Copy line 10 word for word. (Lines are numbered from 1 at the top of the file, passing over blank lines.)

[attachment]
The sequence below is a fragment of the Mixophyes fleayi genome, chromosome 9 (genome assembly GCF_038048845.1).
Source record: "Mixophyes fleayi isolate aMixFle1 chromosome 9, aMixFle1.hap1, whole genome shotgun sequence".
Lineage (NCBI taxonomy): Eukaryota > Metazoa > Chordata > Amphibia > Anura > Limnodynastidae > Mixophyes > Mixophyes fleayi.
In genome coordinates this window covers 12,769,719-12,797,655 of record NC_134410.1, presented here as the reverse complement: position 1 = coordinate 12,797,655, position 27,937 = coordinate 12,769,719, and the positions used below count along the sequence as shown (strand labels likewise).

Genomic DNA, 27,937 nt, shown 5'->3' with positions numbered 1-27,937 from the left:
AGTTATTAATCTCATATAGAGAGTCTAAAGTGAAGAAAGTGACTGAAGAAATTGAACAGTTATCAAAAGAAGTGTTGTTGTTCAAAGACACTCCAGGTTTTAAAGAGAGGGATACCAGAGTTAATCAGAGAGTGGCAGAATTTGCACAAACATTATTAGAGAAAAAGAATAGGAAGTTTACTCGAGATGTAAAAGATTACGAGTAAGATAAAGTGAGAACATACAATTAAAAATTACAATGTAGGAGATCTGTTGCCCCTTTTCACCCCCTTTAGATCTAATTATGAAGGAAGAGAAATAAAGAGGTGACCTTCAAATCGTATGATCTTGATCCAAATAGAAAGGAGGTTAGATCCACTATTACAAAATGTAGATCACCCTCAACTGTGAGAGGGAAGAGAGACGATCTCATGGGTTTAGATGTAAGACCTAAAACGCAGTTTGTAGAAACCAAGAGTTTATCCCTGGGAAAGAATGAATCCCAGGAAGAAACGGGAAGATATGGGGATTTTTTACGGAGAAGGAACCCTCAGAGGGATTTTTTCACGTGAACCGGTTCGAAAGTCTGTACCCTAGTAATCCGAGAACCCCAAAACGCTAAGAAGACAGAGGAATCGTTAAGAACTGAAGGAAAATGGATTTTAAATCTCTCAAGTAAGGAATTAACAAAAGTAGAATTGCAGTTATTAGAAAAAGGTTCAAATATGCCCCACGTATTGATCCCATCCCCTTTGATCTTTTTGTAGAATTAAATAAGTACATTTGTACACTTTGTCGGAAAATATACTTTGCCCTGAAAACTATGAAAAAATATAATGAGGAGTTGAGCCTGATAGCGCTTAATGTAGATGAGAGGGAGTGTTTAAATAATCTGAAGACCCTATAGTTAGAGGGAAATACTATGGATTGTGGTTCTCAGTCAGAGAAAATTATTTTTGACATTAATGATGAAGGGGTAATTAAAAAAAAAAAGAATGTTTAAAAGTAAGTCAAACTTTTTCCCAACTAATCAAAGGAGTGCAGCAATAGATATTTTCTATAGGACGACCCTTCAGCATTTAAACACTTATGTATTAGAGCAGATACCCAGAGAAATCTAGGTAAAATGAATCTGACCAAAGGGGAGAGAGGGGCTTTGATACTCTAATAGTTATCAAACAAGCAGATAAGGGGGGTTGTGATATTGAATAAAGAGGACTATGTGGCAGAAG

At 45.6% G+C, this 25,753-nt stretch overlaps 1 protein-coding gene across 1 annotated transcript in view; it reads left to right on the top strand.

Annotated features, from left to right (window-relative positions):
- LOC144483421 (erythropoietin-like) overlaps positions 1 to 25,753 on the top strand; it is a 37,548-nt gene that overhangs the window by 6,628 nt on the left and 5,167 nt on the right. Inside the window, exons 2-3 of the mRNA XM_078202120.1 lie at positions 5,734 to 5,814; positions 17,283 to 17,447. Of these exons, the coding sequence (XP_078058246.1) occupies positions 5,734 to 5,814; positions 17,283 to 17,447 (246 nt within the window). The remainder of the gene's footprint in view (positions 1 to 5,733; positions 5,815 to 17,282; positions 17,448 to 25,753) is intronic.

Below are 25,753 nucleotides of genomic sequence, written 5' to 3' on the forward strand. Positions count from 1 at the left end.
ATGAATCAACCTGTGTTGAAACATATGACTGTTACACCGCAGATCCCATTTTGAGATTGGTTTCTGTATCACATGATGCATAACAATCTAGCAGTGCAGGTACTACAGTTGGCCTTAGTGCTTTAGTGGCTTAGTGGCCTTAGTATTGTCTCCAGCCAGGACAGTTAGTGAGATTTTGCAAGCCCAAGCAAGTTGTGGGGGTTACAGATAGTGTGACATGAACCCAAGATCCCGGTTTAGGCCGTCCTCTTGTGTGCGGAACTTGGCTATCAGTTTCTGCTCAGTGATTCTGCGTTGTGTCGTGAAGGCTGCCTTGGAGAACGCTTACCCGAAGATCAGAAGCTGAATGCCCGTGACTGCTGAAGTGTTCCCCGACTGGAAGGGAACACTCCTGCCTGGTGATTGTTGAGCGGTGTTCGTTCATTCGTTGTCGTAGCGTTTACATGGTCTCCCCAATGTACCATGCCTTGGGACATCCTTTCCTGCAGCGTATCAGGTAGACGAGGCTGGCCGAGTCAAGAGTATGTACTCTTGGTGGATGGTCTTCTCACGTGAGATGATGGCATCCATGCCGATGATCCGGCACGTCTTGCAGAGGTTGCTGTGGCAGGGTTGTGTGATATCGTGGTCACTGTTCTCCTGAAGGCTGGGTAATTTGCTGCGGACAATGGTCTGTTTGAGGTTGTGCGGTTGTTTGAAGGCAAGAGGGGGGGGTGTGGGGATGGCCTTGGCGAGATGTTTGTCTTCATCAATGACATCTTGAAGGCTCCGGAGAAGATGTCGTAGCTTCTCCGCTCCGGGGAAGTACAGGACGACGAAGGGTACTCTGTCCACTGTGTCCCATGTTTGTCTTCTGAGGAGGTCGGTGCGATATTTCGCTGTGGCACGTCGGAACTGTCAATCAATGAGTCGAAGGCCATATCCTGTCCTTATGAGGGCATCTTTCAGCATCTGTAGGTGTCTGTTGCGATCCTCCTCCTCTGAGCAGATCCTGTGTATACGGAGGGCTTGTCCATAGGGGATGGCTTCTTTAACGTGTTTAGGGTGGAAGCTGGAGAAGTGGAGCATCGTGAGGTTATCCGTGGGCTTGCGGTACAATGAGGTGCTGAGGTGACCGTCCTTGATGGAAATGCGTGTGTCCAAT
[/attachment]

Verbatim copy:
Below are 25,753 nucleotides of genomic sequence, written 5' to 3' on the forward strand. Positions count from 1 at the left end.